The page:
I am fascinated by folklore. There’s European folklore, Medieval folklore, American folklore, Native American folklore … the list goes on and on, and I find it all very interesting. Plant lore is a personal favorite of mine. And then there’s word-lore.
Origins of words and phrases intrigue me. Have you ever wondered where some of the things we say almost on a daily basis came from? I thought it’d be kind of neat to get to the bottom of some the words, phrases, and colloquialisms that have a GRITty spirit to them.
Take the word “farm,” for example. Do you know that it was the “farmer” who once did the tax collecting instead of government collecting taxes from the farmer? How’s that for role-reversal? Doesn’t it make you sometimes wish for the days of old? It’s not as good as it sounds, though. “Farm” comes to us through the French word ferme,
Until Revolutionary times, the French general farmers, or the fermes generale, collected annual taxes (called farms), paid by individuals and towns to the royal treasury. Farmers, always an ingenious breed, kept a little aside for themselves to save for a rainy day. Rain must have been predicted often in France back in those days, because the farmers became excessively wealthy pocketing the difference between the amounts collected and the amount that was actually due.
In England, land used for agricultural purposes was most often leased by a tenant who worked the land. A “farm” was the fixed annual rent paid by the tenant on that leased land. It was not until the 16th century that the word “farm” referred to the land itself, and not the taxes paid upon it.
Whether you were a land tenant in England back then, or a farmer in the sense of the word as we use it today, you’d want to avoid buying the farm. “To buy the farm,” nearly everyone knows, means to die. But when and why did we start associating purchasing a farm with death?
The phrase started appearing in print during the 1950s. The origin of the euphemism has three possibilities, all pertaining to the U.S. military. An edition of American Speech from 1955 suggests that a farmer may sue the government for compensation if a jet were to crash on his property. If the amount of that compensation was enough to pay off the farm’s mortgage, in essence, the pilot “bought the farm.”
While off at war, it was the dream of many U.S. servicemen to return home, start a family and settle to a peaceful life on the farm. The second theory took this dream into account when in the unfortunate event that the serviceman was killed overseas. It was said “he bought the farm early.”
The third way a serviceman might have bought the farm is by his family using the military service personnel insurance to pay off the mortgage, if the soldier was killed in action.
Ok, so you’ve bought the farm – literally, and not figuratively speaking. Chances are, on that farm, you’ll find a barn. E-i-e-i-o. “Barns” originally referred to buildings used for storing barley. The word is derived from combining two words in Old English: bere, meaning barley, and ern, meaning house.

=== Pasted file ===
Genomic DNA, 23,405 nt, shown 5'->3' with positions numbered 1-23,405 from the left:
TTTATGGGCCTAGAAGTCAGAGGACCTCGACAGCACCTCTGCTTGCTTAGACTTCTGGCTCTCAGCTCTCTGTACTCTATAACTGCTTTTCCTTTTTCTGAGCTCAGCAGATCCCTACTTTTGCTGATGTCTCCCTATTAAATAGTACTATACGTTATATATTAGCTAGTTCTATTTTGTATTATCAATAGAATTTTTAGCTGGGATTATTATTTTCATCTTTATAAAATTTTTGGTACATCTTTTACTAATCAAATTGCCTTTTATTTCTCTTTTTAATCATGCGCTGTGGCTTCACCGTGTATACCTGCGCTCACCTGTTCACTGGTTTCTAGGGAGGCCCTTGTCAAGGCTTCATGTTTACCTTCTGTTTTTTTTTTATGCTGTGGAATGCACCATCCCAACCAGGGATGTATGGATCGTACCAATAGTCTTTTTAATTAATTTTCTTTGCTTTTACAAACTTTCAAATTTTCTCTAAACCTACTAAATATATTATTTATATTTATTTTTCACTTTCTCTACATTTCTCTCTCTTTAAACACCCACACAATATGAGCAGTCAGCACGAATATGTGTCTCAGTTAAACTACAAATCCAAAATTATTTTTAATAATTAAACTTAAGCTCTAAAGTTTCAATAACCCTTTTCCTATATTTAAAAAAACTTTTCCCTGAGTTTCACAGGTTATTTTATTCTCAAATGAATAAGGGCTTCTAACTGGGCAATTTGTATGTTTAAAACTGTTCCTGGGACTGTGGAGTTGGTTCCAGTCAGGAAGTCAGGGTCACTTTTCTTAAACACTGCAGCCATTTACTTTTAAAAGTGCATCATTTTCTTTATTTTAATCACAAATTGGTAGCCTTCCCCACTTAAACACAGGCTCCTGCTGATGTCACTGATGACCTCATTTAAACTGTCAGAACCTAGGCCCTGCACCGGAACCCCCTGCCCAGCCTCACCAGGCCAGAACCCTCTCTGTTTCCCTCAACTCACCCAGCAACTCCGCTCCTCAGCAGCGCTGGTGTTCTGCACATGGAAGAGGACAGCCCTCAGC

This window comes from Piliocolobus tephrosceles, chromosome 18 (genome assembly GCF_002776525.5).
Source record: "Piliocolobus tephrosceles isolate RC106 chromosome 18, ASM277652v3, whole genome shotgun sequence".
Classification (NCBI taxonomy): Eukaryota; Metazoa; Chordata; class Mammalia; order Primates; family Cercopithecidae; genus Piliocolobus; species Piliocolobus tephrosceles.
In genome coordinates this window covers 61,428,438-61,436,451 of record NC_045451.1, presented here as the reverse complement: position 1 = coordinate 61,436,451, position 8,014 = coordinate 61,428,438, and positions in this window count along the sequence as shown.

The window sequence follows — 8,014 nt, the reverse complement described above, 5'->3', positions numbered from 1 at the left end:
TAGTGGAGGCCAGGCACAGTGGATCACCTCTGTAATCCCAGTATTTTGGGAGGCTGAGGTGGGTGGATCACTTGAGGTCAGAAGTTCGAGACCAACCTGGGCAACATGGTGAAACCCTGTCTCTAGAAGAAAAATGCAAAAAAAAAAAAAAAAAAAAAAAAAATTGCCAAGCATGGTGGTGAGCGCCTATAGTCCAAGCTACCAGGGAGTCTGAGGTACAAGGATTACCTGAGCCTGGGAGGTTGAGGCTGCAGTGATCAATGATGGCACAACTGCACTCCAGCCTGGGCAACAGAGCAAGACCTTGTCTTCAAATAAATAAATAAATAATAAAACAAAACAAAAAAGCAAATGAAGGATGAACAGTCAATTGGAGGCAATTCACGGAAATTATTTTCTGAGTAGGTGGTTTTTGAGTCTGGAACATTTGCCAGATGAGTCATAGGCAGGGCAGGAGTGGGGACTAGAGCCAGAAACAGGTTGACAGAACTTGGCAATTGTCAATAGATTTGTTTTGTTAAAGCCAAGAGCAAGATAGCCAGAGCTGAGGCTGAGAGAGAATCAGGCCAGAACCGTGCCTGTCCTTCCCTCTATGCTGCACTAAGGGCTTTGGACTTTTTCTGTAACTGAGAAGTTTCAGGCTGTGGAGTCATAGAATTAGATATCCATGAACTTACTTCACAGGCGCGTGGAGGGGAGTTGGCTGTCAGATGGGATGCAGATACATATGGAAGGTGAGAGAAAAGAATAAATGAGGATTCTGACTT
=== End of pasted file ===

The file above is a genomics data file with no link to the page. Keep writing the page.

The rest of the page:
My mother, probably out of her mind from the pain of childbirth and obviously using a self-preservation form of selective memory, must have forgotten where her children were born. She constantly needed reminding. “Were you born in a barn?” Typically following her question as to our place of birth, she needed another reminder as to who was paying the utility bills. “Do you think I’m heating the outside?”
Though it is often used interchangeably with “were you raised in a pig-sty” (there were times Mom apparently forgot where we were brought up too). The rhetorical question, “Were you born in a barn?” means the door to the outside has been left open.
A realistic assumption would be the phrase originated from the practice that the barn door was left open when the cows were let out to pasture, and closed when they returned in the evenings.
But there is a theory that the phrase originally was “Were you born in Bardney?” The Tupholme Abbey is a monastery built in Bardney in Lincolnshire, England. Legend says that when Saint Oswald was killed, his bones were delivered to the abbey, but the gates were kept closed, barring entrance. A light shining down from above during the night fell on the bones, illuminating them outside the locked gates – it was a sign to the monks inside the gated abbey that indeed, this truly was a saint. The gates were quickly opened to allow Saint Oswald’s remains to enter. From that point on, the gates of Tupholme Abbey stayed open. This gave rise to the phrase, “Do you come from Bardney,” which meant that a door was left open. Later, Bardney was shortened to “barn.”
It doesn’t matter if you’re a monk in an abbey, or heating the outside for the general purpose of annoying your mother, you most definitely do not want to be caught with your barn door open. Do monks have zippers? This polite euphemism is used commonly in both the U.S. and the United Kingdom for pointing out that one’s zipper on the front of the pants is undone. Its origins are best left to the imagination.
And there you have it – the nitty-gritty of farm life, death, high utility bills, and fashion faux pas, all in a nut shell. In a nut shell? I wonder where that phrase came from? I may have to do another “Getting Down to the Nitty-Gritty” installment here in the future. If you have a word or phrase you’d like to know the meaning of, leave me a suggestion, and I’ll see what I can dig up.
Oh … the barn pictures I took with my cheap little point-n-click camera. To see some absolutely gorgeous barn photos, check out The Spirit of The American Barn by Bill Thomas in the current issue of GRIT. Simply beautiful!
Sources: Dictionary of Word Origins, 2107 Curious Word Origins, Sayings & Expressions, and The Phrases Finder (www.phrases.org.uk ).